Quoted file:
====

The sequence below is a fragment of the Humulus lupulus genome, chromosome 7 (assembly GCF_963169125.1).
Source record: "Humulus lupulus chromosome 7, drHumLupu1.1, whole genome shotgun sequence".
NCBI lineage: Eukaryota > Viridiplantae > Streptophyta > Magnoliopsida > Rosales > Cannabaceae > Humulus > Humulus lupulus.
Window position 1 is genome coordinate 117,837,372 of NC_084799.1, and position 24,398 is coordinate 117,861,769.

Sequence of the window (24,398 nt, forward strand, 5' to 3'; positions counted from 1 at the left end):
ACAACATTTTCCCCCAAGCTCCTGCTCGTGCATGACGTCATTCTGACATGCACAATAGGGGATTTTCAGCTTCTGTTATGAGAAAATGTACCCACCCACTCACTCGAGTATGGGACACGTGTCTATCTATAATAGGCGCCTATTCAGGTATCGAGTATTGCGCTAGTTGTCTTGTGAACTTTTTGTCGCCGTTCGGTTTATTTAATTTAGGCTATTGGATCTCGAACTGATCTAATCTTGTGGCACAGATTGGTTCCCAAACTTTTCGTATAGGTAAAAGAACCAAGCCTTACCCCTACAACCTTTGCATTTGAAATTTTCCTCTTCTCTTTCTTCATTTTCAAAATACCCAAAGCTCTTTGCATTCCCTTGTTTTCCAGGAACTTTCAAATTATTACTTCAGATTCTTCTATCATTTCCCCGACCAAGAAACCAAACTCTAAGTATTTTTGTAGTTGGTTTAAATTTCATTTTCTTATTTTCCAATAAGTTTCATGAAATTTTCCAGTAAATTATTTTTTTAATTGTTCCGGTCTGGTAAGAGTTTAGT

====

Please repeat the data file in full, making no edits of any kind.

The sequence below is a fragment of the Humulus lupulus genome, chromosome 7 (assembly GCF_963169125.1).
Source record: "Humulus lupulus chromosome 7, drHumLupu1.1, whole genome shotgun sequence".
NCBI lineage: Eukaryota > Viridiplantae > Streptophyta > Magnoliopsida > Rosales > Cannabaceae > Humulus > Humulus lupulus.
Window position 1 is genome coordinate 117,837,372 of NC_084799.1, and position 24,398 is coordinate 117,861,769.

Sequence of the window (24,398 nt, forward strand, 5' to 3'; positions counted from 1 at the left end):
ACAACATTTTCCCCCAAGCTCCTGCTCGTGCATGACGTCATTCTGACATGCACAATAGGGGATTTTCAGCTTCTGTTATGAGAAAATGTACCCACCCACTCACTCGAGTATGGGACACGTGTCTATCTATAATAGGCGCCTATTCAGGTATCGAGTATTGCGCTAGTTGTCTTGTGAACTTTTTGTCGCCGTTCGGTTTATTTAATTTAGGCTATTGGATCTCGAACTGATCTAATCTTGTGGCACAGATTGGTTCCCAAACTTTTCGTATAGGTAAAAGAACCAAGCCTTACCCCTACAACCTTTGCATTTGAAATTTTCCTCTTCTCTTTCTTCATTTTCAAAATACCCAAAGCTCTTTGCATTCCCTTGTTTTCCAGGAACTTTCAAATTATTACTTCAGATTCTTCTATCATTTCCCCGACCAAGAAACCAAACTCTAAGTATTTTTGTAGTTGGTTTAAATTTCATTTTCTTATTTTCCAATAAGTTTCATGAAATTTTCCAGTAAATTATTTTTTTAATTGTTCCGGTCTGGTAAGAGTTTAGT